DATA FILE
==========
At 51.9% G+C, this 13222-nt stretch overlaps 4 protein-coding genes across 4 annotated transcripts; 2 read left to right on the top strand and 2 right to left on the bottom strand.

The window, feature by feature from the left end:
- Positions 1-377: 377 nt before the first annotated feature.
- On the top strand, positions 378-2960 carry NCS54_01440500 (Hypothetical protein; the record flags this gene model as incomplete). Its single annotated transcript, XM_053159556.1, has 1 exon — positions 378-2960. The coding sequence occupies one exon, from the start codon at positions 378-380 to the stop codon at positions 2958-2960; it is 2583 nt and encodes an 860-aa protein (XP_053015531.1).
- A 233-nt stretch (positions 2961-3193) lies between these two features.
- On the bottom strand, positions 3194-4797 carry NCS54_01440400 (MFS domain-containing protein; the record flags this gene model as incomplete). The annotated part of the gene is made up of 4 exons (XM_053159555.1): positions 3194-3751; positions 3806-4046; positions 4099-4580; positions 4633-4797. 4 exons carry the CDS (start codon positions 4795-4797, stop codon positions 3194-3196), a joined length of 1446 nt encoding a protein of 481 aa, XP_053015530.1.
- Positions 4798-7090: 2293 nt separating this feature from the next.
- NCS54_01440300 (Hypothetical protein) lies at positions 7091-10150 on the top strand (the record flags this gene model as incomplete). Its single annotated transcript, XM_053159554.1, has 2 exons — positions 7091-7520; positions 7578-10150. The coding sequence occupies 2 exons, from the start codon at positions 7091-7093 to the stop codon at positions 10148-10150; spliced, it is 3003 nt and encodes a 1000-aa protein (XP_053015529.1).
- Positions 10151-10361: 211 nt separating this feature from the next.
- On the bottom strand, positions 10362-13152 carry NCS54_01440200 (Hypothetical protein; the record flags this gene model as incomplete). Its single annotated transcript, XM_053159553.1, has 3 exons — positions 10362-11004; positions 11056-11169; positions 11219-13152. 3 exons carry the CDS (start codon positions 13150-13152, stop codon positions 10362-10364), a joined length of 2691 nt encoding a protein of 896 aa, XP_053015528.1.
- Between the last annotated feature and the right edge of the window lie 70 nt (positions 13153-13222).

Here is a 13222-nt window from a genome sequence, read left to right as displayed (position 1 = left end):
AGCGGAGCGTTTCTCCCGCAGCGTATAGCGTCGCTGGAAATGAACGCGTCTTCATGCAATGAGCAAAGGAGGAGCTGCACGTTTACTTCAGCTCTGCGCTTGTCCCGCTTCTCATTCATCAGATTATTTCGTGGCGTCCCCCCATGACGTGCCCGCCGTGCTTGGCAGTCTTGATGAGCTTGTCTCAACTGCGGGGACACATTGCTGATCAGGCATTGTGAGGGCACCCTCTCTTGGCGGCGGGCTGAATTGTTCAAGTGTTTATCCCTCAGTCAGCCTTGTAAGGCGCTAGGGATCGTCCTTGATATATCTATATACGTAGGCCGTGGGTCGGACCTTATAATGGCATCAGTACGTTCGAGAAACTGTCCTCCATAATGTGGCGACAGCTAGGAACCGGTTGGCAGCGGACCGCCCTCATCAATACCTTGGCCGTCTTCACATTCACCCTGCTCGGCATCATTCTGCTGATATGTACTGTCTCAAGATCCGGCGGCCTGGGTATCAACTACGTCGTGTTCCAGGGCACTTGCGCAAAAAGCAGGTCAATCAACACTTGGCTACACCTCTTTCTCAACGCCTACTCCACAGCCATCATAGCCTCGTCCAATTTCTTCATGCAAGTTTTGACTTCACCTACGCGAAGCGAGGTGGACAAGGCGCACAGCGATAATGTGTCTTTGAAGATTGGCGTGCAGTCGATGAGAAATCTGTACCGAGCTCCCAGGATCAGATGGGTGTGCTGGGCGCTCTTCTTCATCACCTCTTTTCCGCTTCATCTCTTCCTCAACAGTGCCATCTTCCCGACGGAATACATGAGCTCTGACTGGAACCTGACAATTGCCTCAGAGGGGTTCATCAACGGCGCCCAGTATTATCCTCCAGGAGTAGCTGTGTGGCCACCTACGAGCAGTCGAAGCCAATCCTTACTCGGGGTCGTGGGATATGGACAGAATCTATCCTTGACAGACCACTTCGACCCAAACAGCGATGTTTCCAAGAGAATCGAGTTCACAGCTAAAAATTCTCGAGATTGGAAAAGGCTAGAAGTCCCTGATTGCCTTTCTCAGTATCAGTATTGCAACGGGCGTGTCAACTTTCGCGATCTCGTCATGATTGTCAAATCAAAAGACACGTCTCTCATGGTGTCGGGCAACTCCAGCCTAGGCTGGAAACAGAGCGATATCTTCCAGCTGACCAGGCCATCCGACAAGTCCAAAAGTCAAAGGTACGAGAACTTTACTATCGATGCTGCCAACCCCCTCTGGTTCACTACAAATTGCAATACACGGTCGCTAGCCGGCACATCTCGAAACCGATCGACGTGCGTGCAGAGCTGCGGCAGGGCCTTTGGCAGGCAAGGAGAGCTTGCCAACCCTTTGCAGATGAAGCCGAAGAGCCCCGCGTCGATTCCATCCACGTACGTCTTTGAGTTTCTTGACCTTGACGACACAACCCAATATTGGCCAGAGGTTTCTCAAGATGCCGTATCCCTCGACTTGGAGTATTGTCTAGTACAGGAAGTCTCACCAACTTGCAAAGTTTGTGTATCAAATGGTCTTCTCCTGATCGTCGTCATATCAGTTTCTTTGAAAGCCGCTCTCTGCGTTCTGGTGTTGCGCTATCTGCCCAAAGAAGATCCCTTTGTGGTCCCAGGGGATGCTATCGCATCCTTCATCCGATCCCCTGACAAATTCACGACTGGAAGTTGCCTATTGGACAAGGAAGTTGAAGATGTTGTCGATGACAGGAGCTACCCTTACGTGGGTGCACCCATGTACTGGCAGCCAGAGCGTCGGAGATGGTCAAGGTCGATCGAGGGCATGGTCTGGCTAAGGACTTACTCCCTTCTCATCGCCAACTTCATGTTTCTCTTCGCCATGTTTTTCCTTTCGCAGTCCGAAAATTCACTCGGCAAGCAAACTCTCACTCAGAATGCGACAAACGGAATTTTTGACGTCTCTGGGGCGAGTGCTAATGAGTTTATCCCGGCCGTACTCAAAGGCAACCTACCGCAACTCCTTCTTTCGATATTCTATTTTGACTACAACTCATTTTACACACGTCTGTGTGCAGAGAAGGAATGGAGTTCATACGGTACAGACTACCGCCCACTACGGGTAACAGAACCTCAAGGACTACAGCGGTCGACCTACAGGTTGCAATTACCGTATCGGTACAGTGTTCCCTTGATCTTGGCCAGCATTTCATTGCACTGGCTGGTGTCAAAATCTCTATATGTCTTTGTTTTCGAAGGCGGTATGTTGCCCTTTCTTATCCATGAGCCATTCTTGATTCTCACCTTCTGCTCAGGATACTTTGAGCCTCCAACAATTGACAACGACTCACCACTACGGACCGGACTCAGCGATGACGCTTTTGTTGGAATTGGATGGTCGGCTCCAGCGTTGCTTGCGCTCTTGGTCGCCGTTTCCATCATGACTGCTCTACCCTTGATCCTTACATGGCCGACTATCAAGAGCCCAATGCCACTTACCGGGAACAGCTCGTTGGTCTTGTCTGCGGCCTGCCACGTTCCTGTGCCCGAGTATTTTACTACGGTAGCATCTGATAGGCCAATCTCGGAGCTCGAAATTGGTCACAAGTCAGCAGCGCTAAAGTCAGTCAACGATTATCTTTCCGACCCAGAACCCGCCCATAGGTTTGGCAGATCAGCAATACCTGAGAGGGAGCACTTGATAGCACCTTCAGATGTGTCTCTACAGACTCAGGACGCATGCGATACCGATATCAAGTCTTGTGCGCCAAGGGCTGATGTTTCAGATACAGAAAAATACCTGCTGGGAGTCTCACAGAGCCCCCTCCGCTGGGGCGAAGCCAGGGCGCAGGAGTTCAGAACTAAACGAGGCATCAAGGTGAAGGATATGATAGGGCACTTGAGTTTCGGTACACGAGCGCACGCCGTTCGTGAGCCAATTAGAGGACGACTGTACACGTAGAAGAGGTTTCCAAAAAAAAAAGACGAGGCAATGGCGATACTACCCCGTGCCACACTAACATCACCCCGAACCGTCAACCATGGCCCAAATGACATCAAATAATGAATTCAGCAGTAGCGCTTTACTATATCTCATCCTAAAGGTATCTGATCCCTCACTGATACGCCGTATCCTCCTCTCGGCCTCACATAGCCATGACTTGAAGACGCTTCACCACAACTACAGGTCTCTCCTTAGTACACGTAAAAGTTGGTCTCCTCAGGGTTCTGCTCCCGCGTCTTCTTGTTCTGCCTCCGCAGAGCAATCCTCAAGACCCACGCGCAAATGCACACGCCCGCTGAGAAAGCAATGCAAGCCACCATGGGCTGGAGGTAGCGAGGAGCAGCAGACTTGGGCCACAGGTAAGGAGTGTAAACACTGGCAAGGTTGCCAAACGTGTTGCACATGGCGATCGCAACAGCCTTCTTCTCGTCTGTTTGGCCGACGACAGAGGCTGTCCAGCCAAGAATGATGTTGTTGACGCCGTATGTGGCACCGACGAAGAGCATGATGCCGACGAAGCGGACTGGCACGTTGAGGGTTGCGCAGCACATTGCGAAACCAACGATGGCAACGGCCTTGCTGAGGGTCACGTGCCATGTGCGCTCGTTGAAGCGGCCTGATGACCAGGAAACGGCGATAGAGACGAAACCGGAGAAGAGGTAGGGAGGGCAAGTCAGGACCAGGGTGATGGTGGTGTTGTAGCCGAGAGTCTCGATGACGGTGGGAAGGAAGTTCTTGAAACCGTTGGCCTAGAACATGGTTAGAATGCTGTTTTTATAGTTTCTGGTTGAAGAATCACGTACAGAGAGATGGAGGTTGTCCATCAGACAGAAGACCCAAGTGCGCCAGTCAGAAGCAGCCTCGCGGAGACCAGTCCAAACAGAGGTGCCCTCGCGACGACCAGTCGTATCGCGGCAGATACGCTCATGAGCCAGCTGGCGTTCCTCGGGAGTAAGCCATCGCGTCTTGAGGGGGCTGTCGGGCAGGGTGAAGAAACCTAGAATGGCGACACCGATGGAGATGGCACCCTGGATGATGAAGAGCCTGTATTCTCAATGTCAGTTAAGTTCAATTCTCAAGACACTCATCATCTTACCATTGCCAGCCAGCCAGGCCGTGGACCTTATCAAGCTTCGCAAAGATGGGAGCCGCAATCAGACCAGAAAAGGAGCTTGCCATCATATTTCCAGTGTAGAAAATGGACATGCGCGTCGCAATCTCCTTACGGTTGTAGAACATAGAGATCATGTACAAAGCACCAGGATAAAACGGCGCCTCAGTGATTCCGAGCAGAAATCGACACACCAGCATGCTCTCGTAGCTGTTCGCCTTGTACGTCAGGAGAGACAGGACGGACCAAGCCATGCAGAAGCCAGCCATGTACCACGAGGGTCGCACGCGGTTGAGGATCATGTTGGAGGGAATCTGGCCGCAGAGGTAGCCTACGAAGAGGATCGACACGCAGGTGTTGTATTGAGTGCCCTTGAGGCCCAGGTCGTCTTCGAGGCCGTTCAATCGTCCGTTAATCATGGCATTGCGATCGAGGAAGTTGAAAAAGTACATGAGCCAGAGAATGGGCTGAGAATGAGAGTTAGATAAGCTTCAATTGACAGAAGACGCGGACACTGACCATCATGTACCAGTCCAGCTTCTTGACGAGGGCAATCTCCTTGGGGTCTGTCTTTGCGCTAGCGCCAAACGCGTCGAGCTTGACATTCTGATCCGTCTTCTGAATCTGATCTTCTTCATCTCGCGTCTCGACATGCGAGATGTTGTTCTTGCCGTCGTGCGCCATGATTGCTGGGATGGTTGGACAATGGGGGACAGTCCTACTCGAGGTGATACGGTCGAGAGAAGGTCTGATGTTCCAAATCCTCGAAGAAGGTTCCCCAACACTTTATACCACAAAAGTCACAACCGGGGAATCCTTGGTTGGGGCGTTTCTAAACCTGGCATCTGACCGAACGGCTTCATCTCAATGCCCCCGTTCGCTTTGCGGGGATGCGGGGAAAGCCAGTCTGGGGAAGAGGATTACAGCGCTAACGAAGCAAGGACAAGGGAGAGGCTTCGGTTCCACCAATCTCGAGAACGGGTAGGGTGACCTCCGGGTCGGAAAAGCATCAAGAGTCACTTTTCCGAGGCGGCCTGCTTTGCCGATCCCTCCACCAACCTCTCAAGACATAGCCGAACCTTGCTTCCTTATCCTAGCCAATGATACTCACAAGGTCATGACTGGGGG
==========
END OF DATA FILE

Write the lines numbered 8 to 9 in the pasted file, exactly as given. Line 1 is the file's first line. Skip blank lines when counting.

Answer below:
- NCS54_01440300 (Hypothetical protein) lies at positions 7091-10150 on the top strand (the record flags this gene model as incomplete). Its single annotated transcript, XM_053159554.1, has 2 exons — positions 7091-7520; positions 7578-10150. The coding sequence occupies 2 exons, from the start codon at positions 7091-7093 to the stop codon at positions 10148-10150; spliced, it is 3003 nt and encodes a 1000-aa protein (XP_053015529.1).
- Positions 10151-10361: 211 nt separating this feature from the next.